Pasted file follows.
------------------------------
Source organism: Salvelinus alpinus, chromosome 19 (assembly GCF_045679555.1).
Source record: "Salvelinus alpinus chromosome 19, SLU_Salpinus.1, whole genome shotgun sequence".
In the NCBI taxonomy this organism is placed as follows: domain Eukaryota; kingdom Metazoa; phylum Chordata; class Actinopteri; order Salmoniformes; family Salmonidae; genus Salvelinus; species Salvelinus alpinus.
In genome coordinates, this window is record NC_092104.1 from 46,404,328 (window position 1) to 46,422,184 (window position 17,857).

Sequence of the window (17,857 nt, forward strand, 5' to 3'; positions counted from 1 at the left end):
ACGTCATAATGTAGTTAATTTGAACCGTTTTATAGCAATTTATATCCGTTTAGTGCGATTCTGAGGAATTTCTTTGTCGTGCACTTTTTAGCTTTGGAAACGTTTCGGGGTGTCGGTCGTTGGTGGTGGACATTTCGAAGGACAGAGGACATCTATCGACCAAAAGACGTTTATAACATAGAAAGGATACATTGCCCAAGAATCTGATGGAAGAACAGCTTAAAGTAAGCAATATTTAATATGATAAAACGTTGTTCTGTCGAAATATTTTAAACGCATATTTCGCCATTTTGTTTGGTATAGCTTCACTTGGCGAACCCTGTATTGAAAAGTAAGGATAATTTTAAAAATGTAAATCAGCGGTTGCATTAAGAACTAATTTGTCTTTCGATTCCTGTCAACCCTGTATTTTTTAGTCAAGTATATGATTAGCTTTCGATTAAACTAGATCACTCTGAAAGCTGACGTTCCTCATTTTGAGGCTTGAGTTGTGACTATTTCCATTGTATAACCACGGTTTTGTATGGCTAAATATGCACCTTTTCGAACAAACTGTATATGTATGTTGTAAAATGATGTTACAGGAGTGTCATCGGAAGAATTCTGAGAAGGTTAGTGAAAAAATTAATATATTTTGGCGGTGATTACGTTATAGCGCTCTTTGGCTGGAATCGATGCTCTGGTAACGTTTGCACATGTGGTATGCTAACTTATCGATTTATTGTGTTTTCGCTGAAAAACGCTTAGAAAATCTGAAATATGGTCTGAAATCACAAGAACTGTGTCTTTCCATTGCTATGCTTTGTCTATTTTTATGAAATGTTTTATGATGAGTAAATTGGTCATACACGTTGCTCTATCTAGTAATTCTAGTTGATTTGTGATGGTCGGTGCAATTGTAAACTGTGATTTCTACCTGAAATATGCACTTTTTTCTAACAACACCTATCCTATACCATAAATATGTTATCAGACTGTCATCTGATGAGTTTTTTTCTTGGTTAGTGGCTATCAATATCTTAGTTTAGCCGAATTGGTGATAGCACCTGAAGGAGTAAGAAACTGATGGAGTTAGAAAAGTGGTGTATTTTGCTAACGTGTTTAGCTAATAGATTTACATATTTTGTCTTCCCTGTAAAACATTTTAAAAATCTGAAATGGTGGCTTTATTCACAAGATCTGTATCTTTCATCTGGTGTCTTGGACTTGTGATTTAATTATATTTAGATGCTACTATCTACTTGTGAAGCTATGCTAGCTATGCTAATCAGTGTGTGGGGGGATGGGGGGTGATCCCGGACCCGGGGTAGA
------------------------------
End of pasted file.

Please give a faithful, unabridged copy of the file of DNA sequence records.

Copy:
Source organism: Salvelinus alpinus, chromosome 19 (assembly GCF_045679555.1).
Source record: "Salvelinus alpinus chromosome 19, SLU_Salpinus.1, whole genome shotgun sequence".
In the NCBI taxonomy this organism is placed as follows: domain Eukaryota; kingdom Metazoa; phylum Chordata; class Actinopteri; order Salmoniformes; family Salmonidae; genus Salvelinus; species Salvelinus alpinus.
In genome coordinates, this window is record NC_092104.1 from 46,404,328 (window position 1) to 46,422,184 (window position 17,857).

Sequence of the window (17,857 nt, forward strand, 5' to 3'; positions counted from 1 at the left end):
ACGTCATAATGTAGTTAATTTGAACCGTTTTATAGCAATTTATATCCGTTTAGTGCGATTCTGAGGAATTTCTTTGTCGTGCACTTTTTAGCTTTGGAAACGTTTCGGGGTGTCGGTCGTTGGTGGTGGACATTTCGAAGGACAGAGGACATCTATCGACCAAAAGACGTTTATAACATAGAAAGGATACATTGCCCAAGAATCTGATGGAAGAACAGCTTAAAGTAAGCAATATTTAATATGATAAAACGTTGTTCTGTCGAAATATTTTAAACGCATATTTCGCCATTTTGTTTGGTATAGCTTCACTTGGCGAACCCTGTATTGAAAAGTAAGGATAATTTTAAAAATGTAAATCAGCGGTTGCATTAAGAACTAATTTGTCTTTCGATTCCTGTCAACCCTGTATTTTTTAGTCAAGTATATGATTAGCTTTCGATTAAACTAGATCACTCTGAAAGCTGACGTTCCTCATTTTGAGGCTTGAGTTGTGACTATTTCCATTGTATAACCACGGTTTTGTATGGCTAAATATGCACCTTTTCGAACAAACTGTATATGTATGTTGTAAAATGATGTTACAGGAGTGTCATCGGAAGAATTCTGAGAAGGTTAGTGAAAAAATTAATATATTTTGGCGGTGATTACGTTATAGCGCTCTTTGGCTGGAATCGATGCTCTGGTAACGTTTGCACATGTGGTATGCTAACTTATCGATTTATTGTGTTTTCGCTGAAAAACGCTTAGAAAATCTGAAATATGGTCTGAAATCACAAGAACTGTGTCTTTCCATTGCTATGCTTTGTCTATTTTTATGAAATGTTTTATGATGAGTAAATTGGTCATACACGTTGCTCTATCTAGTAATTCTAGTTGATTTGTGATGGTCGGTGCAATTGTAAACTGTGATTTCTACCTGAAATATGCACTTTTTTCTAACAACACCTATCCTATACCATAAATATGTTATCAGACTGTCATCTGATGAGTTTTTTTCTTGGTTAGTGGCTATCAATATCTTAGTTTAGCCGAATTGGTGATAGCACCTGAAGGAGTAAGAAACTGATGGAGTTAGAAAAGTGGTGTATTTTGCTAACGTGTTTAGCTAATAGATTTACATATTTTGTCTTCCCTGTAAAACATTTTAAAAATCTGAAATGGTGGCTTTATTCACAAGATCTGTATCTTTCATCTGGTGTCTTGGACTTGTGATTTAATTATATTTAGATGCTACTATCTACTTGTGAAGCTATGCTAGCTATGCTAATCAGTGTGTGGGGGGATGGGGGGTGATCCCGGACCCGGGGTAGA